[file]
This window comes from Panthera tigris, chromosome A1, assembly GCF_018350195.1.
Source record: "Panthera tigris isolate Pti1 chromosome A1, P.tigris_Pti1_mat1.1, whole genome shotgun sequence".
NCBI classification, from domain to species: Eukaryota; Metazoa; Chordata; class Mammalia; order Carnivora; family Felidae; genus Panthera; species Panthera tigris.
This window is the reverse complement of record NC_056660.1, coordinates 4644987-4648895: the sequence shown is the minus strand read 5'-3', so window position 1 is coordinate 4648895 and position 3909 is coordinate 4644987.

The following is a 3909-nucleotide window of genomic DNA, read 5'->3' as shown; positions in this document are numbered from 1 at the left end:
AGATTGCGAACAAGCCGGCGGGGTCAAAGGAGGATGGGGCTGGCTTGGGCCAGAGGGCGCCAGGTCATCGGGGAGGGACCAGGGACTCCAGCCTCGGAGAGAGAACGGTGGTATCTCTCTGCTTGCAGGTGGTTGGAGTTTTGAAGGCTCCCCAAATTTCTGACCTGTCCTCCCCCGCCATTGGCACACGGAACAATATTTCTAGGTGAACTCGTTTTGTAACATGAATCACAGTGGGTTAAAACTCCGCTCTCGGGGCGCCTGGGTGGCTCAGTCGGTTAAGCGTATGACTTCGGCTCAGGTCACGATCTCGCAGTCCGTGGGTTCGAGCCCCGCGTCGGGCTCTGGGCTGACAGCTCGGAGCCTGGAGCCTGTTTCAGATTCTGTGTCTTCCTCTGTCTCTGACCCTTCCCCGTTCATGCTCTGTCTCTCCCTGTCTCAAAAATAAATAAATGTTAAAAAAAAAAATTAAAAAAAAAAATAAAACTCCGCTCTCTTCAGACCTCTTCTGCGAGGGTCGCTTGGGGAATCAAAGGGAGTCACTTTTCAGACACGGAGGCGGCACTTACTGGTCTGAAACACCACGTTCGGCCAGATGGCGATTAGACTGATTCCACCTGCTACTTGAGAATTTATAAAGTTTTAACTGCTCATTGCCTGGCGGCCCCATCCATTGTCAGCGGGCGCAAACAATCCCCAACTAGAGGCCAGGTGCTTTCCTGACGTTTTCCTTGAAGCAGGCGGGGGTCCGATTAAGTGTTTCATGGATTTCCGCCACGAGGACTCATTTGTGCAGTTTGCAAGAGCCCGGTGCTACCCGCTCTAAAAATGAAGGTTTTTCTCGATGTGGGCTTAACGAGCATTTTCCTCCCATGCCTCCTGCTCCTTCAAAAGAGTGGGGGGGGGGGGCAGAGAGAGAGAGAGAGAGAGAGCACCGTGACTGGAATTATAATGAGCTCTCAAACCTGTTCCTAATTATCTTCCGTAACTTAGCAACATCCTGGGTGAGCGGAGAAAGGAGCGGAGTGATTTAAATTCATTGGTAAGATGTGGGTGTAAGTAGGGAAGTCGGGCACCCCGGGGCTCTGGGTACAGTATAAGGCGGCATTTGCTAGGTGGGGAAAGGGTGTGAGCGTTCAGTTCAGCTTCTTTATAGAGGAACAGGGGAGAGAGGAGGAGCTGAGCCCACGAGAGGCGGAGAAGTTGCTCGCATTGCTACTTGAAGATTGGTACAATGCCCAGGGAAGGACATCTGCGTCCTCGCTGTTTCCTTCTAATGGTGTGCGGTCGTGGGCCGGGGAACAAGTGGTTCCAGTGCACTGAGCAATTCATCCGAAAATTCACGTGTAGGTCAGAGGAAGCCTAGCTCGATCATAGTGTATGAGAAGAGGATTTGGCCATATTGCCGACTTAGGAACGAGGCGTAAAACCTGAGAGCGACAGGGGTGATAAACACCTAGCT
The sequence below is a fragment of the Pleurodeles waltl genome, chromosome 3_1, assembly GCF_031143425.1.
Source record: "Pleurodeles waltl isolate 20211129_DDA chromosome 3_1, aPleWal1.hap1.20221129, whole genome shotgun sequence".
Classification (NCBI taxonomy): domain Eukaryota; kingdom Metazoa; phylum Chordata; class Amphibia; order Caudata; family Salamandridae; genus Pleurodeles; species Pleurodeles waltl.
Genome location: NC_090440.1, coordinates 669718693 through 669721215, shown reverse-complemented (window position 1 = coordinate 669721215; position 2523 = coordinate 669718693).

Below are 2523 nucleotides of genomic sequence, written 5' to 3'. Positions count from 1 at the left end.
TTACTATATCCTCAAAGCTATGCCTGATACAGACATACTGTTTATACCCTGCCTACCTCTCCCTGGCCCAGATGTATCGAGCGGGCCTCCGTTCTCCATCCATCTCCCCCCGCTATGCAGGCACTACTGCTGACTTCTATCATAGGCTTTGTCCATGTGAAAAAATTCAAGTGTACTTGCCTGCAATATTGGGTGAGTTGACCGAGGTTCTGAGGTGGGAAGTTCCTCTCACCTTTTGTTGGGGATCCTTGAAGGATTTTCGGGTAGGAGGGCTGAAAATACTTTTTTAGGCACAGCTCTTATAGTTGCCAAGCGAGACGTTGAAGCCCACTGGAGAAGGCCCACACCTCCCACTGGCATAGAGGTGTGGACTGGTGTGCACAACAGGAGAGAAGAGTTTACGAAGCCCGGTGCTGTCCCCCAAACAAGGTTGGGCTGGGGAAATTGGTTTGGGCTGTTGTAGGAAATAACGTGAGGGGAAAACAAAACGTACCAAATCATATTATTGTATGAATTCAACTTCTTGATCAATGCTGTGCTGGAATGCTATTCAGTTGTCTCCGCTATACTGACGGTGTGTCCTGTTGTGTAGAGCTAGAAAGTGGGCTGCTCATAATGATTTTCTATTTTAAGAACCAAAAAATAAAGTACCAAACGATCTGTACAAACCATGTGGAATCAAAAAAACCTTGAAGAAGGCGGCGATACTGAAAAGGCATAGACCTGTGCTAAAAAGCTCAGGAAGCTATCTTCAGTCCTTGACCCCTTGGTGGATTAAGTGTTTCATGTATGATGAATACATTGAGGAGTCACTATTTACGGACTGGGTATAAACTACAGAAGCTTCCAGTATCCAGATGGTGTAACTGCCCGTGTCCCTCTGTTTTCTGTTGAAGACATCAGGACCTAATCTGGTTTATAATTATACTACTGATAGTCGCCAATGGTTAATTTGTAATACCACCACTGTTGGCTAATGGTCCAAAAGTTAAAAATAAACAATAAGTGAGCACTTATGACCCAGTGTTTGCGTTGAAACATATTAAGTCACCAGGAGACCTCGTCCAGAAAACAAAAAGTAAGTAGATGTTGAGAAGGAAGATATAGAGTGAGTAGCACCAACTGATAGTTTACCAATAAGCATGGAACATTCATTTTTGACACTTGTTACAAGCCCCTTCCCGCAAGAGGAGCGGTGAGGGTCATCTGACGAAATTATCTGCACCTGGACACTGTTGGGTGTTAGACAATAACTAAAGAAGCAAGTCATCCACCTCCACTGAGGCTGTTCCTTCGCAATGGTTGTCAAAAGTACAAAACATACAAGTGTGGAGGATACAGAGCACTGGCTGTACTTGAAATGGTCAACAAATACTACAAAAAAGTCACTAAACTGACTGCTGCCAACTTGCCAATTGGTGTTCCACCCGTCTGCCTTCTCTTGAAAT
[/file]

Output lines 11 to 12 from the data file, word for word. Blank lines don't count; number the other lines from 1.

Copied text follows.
Below are 2523 nucleotides of genomic sequence, written 5' to 3'. Positions count from 1 at the left end.
TTACTATATCCTCAAAGCTATGCCTGATACAGACATACTGTTTATACCCTGCCTACCTCTCCCTGGCCCAGATGTATCGAGCGGGCCTCCGTTCTCCATCCATCTCCCCCCGCTATGCAGGCACTACTGCTGACTTCTATCATAGGCTTTGTCCATGTGAAAAAATTCAAGTGTACTTGCCTGCAATATTGGGTGAGTTGACCGAGGTTCTGAGGTGGGAAGTTCCTCTCACCTTTTGTTGGGGATCCTTGAAGGATTTTCGGGTAGGAGGGCTGAAAATACTTTTTTAGGCACAGCTCTTATAGTTGCCAAGCGAGACGTTGAAGCCCACTGGAGAAGGCCCACACCTCCCACTGGCATAGAGGTGTGGACTGGTGTGCACAACAGGAGAGAAGAGTTTACGAAGCCCGGTGCTGTCCCCCAAACAAGGTTGGGCTGGGGAAATTGGTTTGGGCTGTTGTAGGAAATAACGTGAGGGGAAAACAAAACGTACCAAATCATATTATTGTATGAATTCAACTTCTTGATCAATGCTGTGCTGGAATGCTATTCAGTTGTCTCCGCTATACTGACGGTGTGTCCTGTTGTGTAGAGCTAGAAAGTGGGCTGCTCATAATGATTTTCTATTTTAAGAACCAAAAAATAAAGTACCAAACGATCTGTACAAACCATGTGGAATCAAAAAAACCTTGAAGAAGGCGGCGATACTGAAAAGGCATAGACCTGTGCTAAAAAGCTCAGGAAGCTATCTTCAGTCCTTGACCCCTTGGTGGATTAAGTGTTTCATGTATGATGAATACATTGAGGAGTCACTATTTACGGACTGGGTATAAACTACAGAAGCTTCCAGTATCCAGATGGTGTAACTGCCCGTGTCCCTCTGTTTTCTGTTGAAGACATCAGGACCTAATCTGGTTTATAATTATACTACTGATAGTCGCCAATGGTTAATTTGTAATACCACCACTGTTGGCTAATGGTCCAAAAGTTAAAAATAAACAATAAGTGAGCACTTATGACCCAGTGTTTGCGTTGAAACATATTAAGTCACCAGGAGACCTCGTCCAGAAAACAAAAAGTAAGTAGATGTTGAGAAGGAAGATATAGAGTGAGTAGCACCAACTGATAGTTTACCAATAAGCATGGAACATTCATTTTTGACACTTGTTACAAGCCCCTTCCCGCAAGAGGAGCGGTGAGGGTCATCTGACGAAATTATCTGCACCTGGACACTGTTGGGTGTTAGACAATAACTAAAGAAGCAAGTCATCCACCTCCACTGAGGCTGTTCCTTCGCAATGGTTGTCAAAAGTACAAAACATACAAGTGTGGAGGATACAGAGCACTGGCTGTACTTGAAATGGTCAACAAATACTACAAAAAAGTCACTAAACTGACTGCTGCCAACTTGCCAATTGGTGTTCCACCCGTCTGCCTTCTCTTGAAAT